1.0 multi-threading memory use issues

FYI, It has same speed as your first version, but now leaks memory like the original,
so it’s an all around no win.

In general, the more threads you have to use the faster the results, so set CRYSTAL_WORKERS=Max_threads for fastest operation.

It would be much nicer in the future for multi-threading to just default using the available number of threads like in D/Nim/Rust.

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@jzakiya I have some new code. Can you try it?

I checked your Rust code. It doesn’t use channels like Crystal. It does a parallel map to compute things, then uses that to compute the final results. Of course that’s faster than using channels because there’s no need to communicate anything between fibers.

So, one has to be careful about comparing benchmarks that use different algorithms.

Also, I replaced Array with Slice because I think that’s more similar to Rust’s vec, plus they never grow so it’s okay to use Slice.

There’s no parallel map so I’m using an implementation courtesy of @waj

In my machine it ends up running a bit faster and consuming just 20MB of memory.

Can you try it on your machine and compare the time/memory to Rust and Nim? I’m not sure this will beat them, but maybe the times will be similar.


Here are the results for an input of 1 trillion (1_000_000_000_000):

Asterite Version 1: 185.1 secs; constant memory use
Asterite Version 2: 185.1 secs; increasing memory use
Asterite Version 3: 172.5 secs; constant memory use
Original Version: 174.5 secs; increasing memory use

So the latest version is a total win in both performance and memory use.

But I gotta say, the code seems like magic, because there’s nothing in the docs which would ever lead one to write anything like it to optimize performance/memory for parallel processing (multi-threading).

Actually, the algorithm is the same, what is being tested is the implementation for each language. That’s why this is a good algorithm to use to test the languages variations.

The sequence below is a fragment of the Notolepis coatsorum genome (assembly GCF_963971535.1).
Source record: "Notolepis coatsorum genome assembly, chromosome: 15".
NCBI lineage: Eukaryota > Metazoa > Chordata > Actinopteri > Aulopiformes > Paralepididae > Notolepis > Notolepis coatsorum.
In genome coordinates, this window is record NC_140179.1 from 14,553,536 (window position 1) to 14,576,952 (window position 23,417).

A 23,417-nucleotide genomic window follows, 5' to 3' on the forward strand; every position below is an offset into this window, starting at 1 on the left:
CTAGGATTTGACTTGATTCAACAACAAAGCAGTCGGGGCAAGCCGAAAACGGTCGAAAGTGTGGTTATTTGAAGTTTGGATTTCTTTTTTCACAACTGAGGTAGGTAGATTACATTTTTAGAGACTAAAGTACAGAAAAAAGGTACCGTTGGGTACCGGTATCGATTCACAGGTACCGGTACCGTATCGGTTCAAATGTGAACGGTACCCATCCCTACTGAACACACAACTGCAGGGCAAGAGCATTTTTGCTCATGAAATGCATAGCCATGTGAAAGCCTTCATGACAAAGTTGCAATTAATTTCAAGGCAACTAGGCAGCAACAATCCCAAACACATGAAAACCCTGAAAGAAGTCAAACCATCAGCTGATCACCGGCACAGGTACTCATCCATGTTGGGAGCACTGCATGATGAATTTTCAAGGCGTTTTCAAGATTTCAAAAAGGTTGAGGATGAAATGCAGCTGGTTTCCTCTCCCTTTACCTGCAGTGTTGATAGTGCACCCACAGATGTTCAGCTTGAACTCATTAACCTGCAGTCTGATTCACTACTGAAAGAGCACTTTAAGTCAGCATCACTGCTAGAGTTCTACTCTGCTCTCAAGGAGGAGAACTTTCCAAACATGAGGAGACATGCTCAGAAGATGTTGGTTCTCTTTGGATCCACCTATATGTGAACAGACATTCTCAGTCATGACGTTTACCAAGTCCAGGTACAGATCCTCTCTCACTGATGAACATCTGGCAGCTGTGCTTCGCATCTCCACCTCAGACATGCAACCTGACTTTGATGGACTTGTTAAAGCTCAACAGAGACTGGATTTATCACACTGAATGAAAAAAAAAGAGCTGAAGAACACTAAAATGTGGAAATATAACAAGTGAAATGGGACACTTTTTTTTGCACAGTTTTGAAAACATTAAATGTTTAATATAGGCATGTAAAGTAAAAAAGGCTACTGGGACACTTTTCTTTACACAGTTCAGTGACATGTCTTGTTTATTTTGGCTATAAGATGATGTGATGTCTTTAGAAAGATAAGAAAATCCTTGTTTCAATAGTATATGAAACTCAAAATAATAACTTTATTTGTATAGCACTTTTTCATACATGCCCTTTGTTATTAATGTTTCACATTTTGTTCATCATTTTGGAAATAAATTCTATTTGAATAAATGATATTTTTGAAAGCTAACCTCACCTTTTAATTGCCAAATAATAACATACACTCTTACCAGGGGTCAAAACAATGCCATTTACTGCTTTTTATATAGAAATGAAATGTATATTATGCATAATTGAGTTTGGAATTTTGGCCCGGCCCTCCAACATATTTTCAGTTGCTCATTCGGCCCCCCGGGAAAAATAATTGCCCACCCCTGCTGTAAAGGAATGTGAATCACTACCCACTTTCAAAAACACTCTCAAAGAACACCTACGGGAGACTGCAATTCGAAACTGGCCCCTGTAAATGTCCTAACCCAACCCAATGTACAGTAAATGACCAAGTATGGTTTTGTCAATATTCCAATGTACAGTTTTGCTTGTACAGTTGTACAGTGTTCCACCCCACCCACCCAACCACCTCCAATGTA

As you’ve demonstrated, to get the best current Crystal implementation you had to engage in guru wizardry I (most others) could never ever conceive of doing.

Also, Crystal’s parallel model is too reliant on just channels, as in many cases (like this one) there is no absolute need for communication between threads

Of course, Rust’s not having garbage collection and direct memory ownership provides and advantage here, which may be something to consider in the development of Crystal’s parallel process paradigm.

Rust has basic multi-threading baked into its core, but uses external crates like Rayon to do all the extra development. This is maybe the best thing to do for Crystal too, to create an official shard that contains the latest/greatest capabilities for multi-threading.

So the newest version is both faster and memory conservative, but I have no Idea how/why you did what you did. A good writeup (and copious documentation) would be very helpful for us mere mortals to understand the details of the implementation, and how/when to use them for future cases.


It’s not guru wizardry. The language is incomplete. The std has no facolities to help writing concurrent or multithreaded code other than the primitives to build those (spawn and channel). Eventually there will be, and then no wizardry will be needed.